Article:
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By Mark Oldberg: October 5, 2017: Video
Corporations are the most complicated form of business. A corporation is where the owners (referred to as “shareholders”) have passive control of the business. This means they do not manage day to day operations. Think of a big company like Coca-Cola. If you own 1 share of Coca-cola stock, you aren’t there telling them what new drinks to make or where to build the bottling plant. No, but as a shareholder you do have a say in who is elected as a director of the company. Directors provide oversight of the company and appoint the officers. So a corporate structure looks something like this.
You have the owners of the business at the top, the shareholders. The shareholders elect the directors who oversee the actual running of the business, who then appoint the officers (like CEO, CFO) to run the day to day operations of the business.
Now if someone owns enough shares of stock, all three of these levels could be occupied by the same person or people. So if you own 50% + 1 share of stock you could appoint yourself director along with other friendly directors who will name you CEO. And if they don’t name you, you can remove them.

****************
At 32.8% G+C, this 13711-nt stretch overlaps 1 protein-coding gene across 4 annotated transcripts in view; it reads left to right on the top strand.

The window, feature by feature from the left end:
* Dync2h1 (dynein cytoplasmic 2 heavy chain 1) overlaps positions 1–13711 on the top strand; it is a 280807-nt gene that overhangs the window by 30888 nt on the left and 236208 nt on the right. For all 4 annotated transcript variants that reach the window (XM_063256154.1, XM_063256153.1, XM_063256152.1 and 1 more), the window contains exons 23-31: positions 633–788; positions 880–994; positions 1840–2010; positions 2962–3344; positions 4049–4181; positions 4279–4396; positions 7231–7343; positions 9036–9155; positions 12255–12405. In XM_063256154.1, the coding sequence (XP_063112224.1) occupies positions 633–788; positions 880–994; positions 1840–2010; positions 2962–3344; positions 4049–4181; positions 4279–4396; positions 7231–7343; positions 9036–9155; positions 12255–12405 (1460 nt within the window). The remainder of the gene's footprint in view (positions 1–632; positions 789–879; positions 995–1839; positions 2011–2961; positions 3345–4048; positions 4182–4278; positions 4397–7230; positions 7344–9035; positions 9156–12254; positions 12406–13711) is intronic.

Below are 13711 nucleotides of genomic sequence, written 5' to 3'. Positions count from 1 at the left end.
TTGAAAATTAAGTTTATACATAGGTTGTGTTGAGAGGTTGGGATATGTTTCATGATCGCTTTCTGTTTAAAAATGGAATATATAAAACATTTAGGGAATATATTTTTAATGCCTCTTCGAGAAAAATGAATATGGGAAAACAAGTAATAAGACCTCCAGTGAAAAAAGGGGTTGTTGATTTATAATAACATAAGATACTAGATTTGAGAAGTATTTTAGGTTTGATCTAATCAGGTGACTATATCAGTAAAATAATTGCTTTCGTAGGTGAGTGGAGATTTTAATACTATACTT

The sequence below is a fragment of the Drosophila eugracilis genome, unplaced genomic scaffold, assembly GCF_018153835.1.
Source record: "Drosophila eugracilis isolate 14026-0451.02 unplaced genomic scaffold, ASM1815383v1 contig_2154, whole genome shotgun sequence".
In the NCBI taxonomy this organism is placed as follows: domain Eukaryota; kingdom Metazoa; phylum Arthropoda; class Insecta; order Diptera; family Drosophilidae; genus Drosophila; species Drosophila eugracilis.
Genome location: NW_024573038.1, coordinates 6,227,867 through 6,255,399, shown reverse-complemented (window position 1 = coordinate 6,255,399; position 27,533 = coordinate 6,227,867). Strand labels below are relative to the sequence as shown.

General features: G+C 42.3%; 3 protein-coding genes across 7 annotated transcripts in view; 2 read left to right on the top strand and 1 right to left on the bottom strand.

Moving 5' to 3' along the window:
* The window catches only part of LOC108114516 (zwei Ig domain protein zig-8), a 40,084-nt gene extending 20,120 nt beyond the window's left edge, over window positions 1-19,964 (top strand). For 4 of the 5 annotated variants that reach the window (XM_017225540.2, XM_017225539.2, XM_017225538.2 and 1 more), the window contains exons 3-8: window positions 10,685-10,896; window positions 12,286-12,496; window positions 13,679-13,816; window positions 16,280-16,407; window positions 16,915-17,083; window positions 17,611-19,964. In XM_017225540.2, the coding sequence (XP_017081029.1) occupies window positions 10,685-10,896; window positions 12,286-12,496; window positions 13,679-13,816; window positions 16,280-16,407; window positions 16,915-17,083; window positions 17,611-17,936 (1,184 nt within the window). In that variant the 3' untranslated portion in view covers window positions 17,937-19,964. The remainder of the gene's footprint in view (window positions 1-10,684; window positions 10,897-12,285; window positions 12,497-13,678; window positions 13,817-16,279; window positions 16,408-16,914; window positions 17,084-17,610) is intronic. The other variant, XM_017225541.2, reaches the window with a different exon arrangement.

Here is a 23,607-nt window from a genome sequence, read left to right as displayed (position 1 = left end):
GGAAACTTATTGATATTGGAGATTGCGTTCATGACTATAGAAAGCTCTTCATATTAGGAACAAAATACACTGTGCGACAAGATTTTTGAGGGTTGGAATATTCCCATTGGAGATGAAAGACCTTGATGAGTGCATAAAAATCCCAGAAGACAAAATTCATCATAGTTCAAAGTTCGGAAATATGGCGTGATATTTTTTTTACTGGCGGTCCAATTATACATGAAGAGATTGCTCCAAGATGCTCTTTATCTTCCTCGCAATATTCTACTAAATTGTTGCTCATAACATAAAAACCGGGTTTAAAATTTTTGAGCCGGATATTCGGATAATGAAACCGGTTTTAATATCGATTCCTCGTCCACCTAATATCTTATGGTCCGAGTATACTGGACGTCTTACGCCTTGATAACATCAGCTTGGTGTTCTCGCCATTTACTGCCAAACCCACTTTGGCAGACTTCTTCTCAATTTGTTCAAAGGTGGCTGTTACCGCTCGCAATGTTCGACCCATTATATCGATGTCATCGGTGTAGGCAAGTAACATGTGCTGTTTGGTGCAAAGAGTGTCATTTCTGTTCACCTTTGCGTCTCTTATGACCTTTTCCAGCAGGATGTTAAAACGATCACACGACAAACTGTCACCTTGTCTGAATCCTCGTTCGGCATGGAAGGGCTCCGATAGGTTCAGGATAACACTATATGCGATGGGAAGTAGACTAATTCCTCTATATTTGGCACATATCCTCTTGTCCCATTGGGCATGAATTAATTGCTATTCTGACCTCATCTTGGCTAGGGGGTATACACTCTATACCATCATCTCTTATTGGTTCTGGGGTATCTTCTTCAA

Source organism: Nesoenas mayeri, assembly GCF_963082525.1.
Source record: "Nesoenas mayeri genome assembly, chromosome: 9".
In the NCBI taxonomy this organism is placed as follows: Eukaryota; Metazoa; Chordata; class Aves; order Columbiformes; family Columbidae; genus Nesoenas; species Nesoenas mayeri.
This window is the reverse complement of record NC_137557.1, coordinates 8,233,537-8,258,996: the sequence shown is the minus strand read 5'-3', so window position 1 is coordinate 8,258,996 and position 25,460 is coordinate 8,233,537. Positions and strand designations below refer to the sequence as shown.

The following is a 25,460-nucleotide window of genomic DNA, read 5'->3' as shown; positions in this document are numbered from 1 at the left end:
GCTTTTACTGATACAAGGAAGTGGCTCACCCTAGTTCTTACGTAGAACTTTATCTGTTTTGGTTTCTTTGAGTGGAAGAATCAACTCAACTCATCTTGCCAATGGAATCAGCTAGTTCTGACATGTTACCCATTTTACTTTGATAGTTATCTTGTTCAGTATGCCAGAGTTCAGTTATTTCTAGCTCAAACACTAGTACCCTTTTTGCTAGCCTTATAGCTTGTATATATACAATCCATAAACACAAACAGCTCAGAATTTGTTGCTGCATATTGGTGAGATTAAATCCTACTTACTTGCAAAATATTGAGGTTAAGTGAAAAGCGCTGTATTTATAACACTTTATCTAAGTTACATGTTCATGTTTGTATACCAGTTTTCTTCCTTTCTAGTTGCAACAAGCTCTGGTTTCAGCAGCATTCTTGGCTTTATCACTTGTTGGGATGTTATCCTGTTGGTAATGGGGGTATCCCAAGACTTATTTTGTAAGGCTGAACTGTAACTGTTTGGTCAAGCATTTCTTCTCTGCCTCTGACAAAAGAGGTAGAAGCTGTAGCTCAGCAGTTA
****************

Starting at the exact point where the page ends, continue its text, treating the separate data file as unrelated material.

Corporations have the advantage of limited liability and it can make broad outside investment easier, but as you see above it can get complicated. There are a lot more formalities required in corporations. You have to worry about issuing stock, enacting bylaws, holding shareholder and director meetings as well as making sure you have minutes of those meetings. Also C-Corporations are subject to double taxation. This means that corporations have to file their own tax returns and must pay corporate taxes. Then when you distribute any left over money to yourself, it is taxed again. That is, unless you are an S-Corporation. See how complicated it can get?
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